In 2000, both Christina Aguilera and Britney Spears were considered the princess of pop music at that time. When the former "New Mickey Mouse Club" rivals were nominated for Best New Artist at the 2000 Grammy Awards, all hell broke loose among their fan bases.
Britney was among the favorite to win the award following the success of her hit album "Baby One More Time", while Xtina made herself one of the teenage pop stars to count on after her debut self-titled album skyrocketed up the charts. Eventually, Xtina, who also won Best Female Pop Vocal Performance for "Genie in a Bottle", scored the coveted thropy.
"I don't know anymore," Christina said of her victory. "I did not expect it at all. I had no speech prepared; nothing. I can't believe it."
Her win received mixed reaction as fans of Britney surely hoped their idol to nab the award.
Herbie Hancock shocked people when he was announced as the winner of Album of the Year back at the 2008 Grammy Awards. The contemporary jazz producer/composer/performer ultimately defeated Kanye West's "Graduation" and Amy Winehouse's "Back to Black", the latter of which was assumed by many would have easily nabbed the trophy.
However, much to everyone's surprise, the Mark Ronson-produced album was beaten out by Hancock's "River: The Joni Letters", a tribute album to Joni Mitchell. Fans were bewildered by the results, not to mention that Hancock was basically unknown to younger fans of music.
Shelby Lynne's Best New Artist win at the 2001 Grammy Awards was definitely one of the most controversial wins in the award event's history. The country artist snagged the award thanks to her sixth full-length studio album "I Am Shelby Lynne".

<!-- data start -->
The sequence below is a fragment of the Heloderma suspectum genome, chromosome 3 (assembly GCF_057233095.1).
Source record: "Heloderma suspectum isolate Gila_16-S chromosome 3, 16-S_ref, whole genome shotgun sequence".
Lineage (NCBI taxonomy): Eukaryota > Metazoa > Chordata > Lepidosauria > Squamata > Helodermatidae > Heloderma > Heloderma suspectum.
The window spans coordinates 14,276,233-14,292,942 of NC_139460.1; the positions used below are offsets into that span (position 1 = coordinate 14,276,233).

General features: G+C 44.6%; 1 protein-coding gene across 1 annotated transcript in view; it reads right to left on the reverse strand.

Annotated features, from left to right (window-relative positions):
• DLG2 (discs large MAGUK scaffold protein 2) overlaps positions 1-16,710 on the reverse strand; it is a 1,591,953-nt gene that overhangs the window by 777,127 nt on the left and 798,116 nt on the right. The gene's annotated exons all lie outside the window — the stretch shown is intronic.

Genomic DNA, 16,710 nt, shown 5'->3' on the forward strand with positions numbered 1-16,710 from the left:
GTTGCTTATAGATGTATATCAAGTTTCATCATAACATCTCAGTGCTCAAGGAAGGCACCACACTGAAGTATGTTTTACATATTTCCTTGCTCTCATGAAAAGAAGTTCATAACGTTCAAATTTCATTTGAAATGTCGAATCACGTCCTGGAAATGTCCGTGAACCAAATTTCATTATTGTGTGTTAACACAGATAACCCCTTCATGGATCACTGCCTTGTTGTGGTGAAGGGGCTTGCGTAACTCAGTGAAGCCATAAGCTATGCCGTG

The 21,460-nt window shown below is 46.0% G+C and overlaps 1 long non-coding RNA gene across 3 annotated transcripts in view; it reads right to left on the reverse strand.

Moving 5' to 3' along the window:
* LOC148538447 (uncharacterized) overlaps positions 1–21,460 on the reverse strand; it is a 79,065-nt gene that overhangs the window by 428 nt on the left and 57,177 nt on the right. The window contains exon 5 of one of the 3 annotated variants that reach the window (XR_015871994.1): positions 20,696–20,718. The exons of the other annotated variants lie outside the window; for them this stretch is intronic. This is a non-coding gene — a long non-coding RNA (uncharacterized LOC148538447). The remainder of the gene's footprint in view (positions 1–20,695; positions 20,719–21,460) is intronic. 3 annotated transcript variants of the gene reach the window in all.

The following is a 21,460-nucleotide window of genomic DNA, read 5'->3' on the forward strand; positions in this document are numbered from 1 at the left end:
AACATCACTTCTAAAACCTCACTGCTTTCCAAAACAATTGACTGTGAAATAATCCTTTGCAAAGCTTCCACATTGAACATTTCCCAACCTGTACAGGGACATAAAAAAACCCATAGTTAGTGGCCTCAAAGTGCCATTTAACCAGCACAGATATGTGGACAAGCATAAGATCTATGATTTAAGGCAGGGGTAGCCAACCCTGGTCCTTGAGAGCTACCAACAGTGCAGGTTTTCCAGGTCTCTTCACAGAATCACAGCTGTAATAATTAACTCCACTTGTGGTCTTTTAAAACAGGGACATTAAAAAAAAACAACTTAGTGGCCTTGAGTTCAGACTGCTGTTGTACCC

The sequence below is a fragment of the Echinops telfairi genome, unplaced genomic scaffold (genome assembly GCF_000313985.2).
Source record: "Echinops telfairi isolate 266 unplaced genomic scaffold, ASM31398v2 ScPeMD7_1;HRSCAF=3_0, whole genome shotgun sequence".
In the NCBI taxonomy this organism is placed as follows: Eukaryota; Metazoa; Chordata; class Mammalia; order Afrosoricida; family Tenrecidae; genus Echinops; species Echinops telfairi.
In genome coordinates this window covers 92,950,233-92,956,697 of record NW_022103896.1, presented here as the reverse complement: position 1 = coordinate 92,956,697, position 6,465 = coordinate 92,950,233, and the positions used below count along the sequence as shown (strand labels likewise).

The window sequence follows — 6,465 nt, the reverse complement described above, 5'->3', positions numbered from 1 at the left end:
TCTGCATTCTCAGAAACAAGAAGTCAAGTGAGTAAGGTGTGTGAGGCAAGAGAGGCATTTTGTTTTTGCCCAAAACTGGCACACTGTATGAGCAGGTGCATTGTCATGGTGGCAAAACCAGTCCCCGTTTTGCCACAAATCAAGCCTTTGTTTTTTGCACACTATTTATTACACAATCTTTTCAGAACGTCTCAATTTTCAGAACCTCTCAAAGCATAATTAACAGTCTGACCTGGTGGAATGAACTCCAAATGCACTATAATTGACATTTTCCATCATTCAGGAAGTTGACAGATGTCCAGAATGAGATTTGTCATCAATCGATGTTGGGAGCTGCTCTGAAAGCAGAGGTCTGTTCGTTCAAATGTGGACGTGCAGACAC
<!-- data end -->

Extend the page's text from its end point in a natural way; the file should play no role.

It was not because she didn't deserve the award, but more like because Lynne was anything but new at that time. What was more surprising was that she won over newcomer Brad Paisley who had more commercially-successful career compared to her.
The singer herself poked fun at her victory, joking, "13 years and 6 albums to get here."
Kanye West was basically robbed at the 2005 Grammy Awards. The rapper was up for Best New Artist and Album of the Year among others with his critically acclaimed and commercially successful debut "The College Dropout". Although the hip-hop mogul collected a slew of trophies that night, many could not believe that he lost Best New Artist title to Maroon 5. Meanwhile, the Recording Academy defended its decision, saying it was a tough category that year.
Not stopping there, the Academy also gave the trophy for Album of the Year posthumously to Ray Charles for his "Genius Loves Company" album. Other losing contenders, including Alicia Keys, Green Day and Usher, in the category were reportedly also upset over the results.